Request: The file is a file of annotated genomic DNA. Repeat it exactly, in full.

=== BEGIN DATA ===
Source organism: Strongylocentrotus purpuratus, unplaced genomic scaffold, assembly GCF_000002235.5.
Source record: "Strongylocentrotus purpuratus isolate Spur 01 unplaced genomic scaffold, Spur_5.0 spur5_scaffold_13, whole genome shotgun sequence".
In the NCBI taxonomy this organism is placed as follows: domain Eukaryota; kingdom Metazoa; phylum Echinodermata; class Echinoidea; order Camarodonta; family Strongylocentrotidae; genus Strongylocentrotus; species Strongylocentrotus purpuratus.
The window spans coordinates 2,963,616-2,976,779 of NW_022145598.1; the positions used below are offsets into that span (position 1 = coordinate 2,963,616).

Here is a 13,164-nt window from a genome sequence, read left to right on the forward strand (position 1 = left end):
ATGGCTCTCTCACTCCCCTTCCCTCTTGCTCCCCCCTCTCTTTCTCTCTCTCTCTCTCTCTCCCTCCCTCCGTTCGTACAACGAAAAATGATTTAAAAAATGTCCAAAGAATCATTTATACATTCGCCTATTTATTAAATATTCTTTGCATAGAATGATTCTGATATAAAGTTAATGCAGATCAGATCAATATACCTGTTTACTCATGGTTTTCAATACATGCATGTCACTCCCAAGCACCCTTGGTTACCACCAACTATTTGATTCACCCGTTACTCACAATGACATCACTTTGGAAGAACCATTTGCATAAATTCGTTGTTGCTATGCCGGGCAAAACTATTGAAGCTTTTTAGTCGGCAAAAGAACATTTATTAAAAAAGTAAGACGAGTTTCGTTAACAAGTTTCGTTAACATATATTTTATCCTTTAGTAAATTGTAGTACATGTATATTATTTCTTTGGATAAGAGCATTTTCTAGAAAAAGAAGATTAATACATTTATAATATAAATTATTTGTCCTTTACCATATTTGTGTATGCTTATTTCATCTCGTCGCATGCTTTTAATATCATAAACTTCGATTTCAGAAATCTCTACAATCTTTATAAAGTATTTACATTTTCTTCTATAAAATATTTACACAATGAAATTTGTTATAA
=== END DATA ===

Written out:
Source organism: Strongylocentrotus purpuratus, unplaced genomic scaffold, assembly GCF_000002235.5.
Source record: "Strongylocentrotus purpuratus isolate Spur 01 unplaced genomic scaffold, Spur_5.0 spur5_scaffold_13, whole genome shotgun sequence".
In the NCBI taxonomy this organism is placed as follows: domain Eukaryota; kingdom Metazoa; phylum Echinodermata; class Echinoidea; order Camarodonta; family Strongylocentrotidae; genus Strongylocentrotus; species Strongylocentrotus purpuratus.
The window spans coordinates 2,963,616-2,976,779 of NW_022145598.1; the positions used below are offsets into that span (position 1 = coordinate 2,963,616).

Here is a 13,164-nt window from a genome sequence, read left to right on the forward strand (position 1 = left end):
ATGGCTCTCTCACTCCCCTTCCCTCTTGCTCCCCCCTCTCTTTCTCTCTCTCTCTCTCTCTCCCTCCCTCCGTTCGTACAACGAAAAATGATTTAAAAAATGTCCAAAGAATCATTTATACATTCGCCTATTTATTAAATATTCTTTGCATAGAATGATTCTGATATAAAGTTAATGCAGATCAGATCAATATACCTGTTTACTCATGGTTTTCAATACATGCATGTCACTCCCAAGCACCCTTGGTTACCACCAACTATTTGATTCACCCGTTACTCACAATGACATCACTTTGGAAGAACCATTTGCATAAATTCGTTGTTGCTATGCCGGGCAAAACTATTGAAGCTTTTTAGTCGGCAAAAGAACATTTATTAAAAAAGTAAGACGAGTTTCGTTAACAAGTTTCGTTAACATATATTTTATCCTTTAGTAAATTGTAGTACATGTATATTATTTCTTTGGATAAGAGCATTTTCTAGAAAAAGAAGATTAATACATTTATAATATAAATTATTTGTCCTTTACCATATTTGTGTATGCTTATTTCATCTCGTCGCATGCTTTTAATATCATAAACTTCGATTTCAGAAATCTCTACAATCTTTATAAAGTATTTACATTTTCTTCTATAAAATATTTACACAATGAAATTTGTTATAA